A projection by the State Council of Higher Education (SCHEV) shows that 40,000 students more than the current number will expect to receive an education from the Virginia college system come 2012, but there’s just not the capacity to handle them. One thousand of those will expect to go to PVCC. Melanie Mayhew wrote in yesterday’s Daily Progress:
Demand projections indicate that nearly 1,000 additional students will want to enroll by 2012 at Piedmont Virginia Community College, which President Frank Friedman believes the college cannot accommodate without additional state funding.
“We would love to educate all of those students, but the state must fund our capacity so we can accept all of those students,” he said. “The handwriting is on the wall. In 2012, we’re going to have thousands of students turned away unless the state takes action now. More and more Virginians will be squeezed out of higher education.”
Although PVCC will be able to accommodate all of its 4,300 students this fall, steadily climbing enrollment figures will limit students’ choice of classes and class times, Friedman said.
I can say, having just graduated from Virginia Tech in May, that overcrowding is currently a tremendous problem. Our class sizes were limited not by the number of seats, but by the fire marshall, who began to audit classrooms to determine how many students could safely sit on the steps, stand in the aisles, and peek through the doorway. Freshmen are told at orientation that it will take five years to graduate, because there’s not enough room in the classes that they need.
I figure that we need to either increase funding or limit growth. If there’s another solution, I don’t see it.
5 thoughts on “PVCC: 1,000 More Students Coming”
I’m sure the republicans have better things to spend money on. Like eliminating every last tax in VA.
An interesting graph I found:
PVCC isn’t all that. Period. The reason why is that the school is full of upper class snobs in the student body and adminsration. The reason why is that basically they think they can get away with trying to be better than everybody else. Plus the college thinks that they are somehow great while the school wants to threathen the common student with explusion (ask me I have some horror stories for you to share.) Plus Frank friedman is a nobody and his adminisrator is nobodys also. Plus the College Senate is a group of people who don’t care about no one at the school. That is all the time i have for today.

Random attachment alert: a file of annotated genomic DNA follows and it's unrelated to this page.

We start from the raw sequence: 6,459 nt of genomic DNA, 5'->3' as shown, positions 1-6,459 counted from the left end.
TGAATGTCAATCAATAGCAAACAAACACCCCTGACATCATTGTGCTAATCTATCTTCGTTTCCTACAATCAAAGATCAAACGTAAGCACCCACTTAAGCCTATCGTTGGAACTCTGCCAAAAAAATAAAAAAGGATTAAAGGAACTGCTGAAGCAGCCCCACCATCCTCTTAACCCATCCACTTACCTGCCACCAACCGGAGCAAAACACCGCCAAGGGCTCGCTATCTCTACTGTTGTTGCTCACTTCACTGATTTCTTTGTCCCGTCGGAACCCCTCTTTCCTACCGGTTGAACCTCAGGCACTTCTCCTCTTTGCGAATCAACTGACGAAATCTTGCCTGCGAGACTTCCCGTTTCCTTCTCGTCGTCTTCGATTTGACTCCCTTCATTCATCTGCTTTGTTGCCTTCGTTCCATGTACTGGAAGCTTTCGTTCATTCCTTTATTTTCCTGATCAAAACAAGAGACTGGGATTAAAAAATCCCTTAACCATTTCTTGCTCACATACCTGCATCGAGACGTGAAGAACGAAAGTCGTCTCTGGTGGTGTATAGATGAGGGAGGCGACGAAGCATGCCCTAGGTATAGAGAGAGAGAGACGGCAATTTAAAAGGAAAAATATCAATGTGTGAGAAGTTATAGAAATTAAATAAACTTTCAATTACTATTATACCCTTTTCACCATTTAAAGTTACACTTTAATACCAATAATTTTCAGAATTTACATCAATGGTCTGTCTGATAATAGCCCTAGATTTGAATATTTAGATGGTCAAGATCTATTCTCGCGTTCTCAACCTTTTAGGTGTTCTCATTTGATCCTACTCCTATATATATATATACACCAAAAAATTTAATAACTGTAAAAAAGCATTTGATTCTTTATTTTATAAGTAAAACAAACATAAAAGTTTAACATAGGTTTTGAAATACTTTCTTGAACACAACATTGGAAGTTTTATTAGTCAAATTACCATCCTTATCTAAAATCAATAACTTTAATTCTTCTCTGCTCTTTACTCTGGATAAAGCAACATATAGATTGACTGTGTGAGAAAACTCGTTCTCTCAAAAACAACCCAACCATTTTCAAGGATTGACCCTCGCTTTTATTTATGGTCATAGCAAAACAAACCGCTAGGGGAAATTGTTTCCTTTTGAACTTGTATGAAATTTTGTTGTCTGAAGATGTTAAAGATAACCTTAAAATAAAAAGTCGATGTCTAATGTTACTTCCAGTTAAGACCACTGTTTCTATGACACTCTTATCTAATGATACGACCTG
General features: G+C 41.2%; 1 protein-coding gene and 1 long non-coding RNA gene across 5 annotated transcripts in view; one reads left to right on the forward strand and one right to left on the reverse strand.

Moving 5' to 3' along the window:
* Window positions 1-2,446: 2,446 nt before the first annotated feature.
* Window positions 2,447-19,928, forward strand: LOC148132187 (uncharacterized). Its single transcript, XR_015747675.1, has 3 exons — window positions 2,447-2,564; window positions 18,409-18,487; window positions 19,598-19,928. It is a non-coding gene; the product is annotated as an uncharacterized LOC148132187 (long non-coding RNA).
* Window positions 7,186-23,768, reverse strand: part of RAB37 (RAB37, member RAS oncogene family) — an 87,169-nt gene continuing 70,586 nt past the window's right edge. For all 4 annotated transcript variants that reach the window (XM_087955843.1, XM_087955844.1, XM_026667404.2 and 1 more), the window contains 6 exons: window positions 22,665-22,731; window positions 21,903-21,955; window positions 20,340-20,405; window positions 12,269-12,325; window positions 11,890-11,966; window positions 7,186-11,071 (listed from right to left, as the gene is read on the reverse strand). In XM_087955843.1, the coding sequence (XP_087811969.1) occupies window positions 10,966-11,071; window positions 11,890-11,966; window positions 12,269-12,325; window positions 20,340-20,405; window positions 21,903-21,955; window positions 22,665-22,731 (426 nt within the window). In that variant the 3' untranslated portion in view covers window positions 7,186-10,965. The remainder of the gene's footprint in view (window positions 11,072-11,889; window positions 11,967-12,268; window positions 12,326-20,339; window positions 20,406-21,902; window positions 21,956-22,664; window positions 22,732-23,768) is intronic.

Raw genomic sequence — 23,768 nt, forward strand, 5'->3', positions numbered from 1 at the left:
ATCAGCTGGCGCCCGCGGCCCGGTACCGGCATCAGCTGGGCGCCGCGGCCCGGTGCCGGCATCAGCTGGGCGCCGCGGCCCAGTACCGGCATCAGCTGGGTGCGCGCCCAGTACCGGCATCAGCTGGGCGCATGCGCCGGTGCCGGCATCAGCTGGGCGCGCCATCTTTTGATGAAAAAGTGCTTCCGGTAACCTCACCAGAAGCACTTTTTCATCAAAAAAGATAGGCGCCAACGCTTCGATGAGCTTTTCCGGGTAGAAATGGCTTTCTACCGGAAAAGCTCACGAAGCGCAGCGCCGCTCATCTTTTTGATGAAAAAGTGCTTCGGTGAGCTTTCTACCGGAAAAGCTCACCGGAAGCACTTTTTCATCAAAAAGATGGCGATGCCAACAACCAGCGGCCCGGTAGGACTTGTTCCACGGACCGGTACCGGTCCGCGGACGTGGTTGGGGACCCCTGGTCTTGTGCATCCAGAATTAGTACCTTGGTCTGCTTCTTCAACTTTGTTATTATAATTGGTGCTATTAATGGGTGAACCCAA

this doesn’t fall into the category of “solution,” i’m afraid, because i don’t have an actual plan for how to achieve this. but it seems to me that part of the problem is that the B.A./B.S. degree has become the new high school diploma–without it, there are little/no employment options. it’s like an educational arms race–how long before the Ph.D. becomes the basic prerequisite for getting an entry-level job at Employer X? (okay, that scenario seems far-fetched…)
i’m a fan of higher education, but not so much that I think our population is well-served by making a college degree a pre-req for just about any non-service industry job a person might want. college is fun and it’s great to broaden one’s horizons and get that liberal education (read some philosophy, etc.). but i’m not prepared to say that this experience should be required before someone begins working.
I guess part of the problem here is the disappearance of the kind of well-paying job that never required a college degree–skilled labor, challenging industrial/factory work, the kind of stuff one could apprentice for in ye olde days. with all of those jobs either being shipped overseas or being taken over by automatons, that leaves just the service industry (would you like to try our new steak fajita today?) as the kind of job you can get without a degree.
i would love to see our workscape change so that there were dignified, well-remunerated jobs for people who just don’t want or aren’t suited for a college degree. People can get their liberal education/exposure to great ideas and culture in so many other ways–so many more effective ways–then sitting through four years of college.
Absolutely, Cecil. It’s not a popular thing to say, but college isn’t (or shouldn’t be) the right track for a lot of kids. Either they’re not going to get much out of it, or their career interests don’t warrant it. And the fact is that you can make a great deal of money in this world without a college degree. (Plumber being an excellent example. Those guys make a fortune.)
In the time that I served on the board of the Information Technology Academy, I spent a good bit of time talking about this with Linda Seaman, who is executive director of the Charlottesville Area School Business Alliance. Linda makes a very strong case for the need for close connections between high schools, employers, and career training organizations. If it’s clear that a 10th grader will lack two of three essential elements (aptitude, interest, money), then it’s time to put her on a career track that will ensure that, when she graduates from 12th grade, he’ll have a job lined up, thanks to her skills education and her time as an apprentice.
This approach serves schools, business, students. It’s a far sight better than a family scraping together $50k to put their child through four years of school, only to have a 21-year-old with neither job skills nor a sufficiently-successful college career to make anything of it.
CASBA’s getting it right. CATEC is certainly getting it right. The Virginia Community College System is very much getting it right. This approach, no matter how successful, isn’t likely to relieve us of the burden brought by growth, which will keep requiring greater capacity in our higher education system. But it can help.
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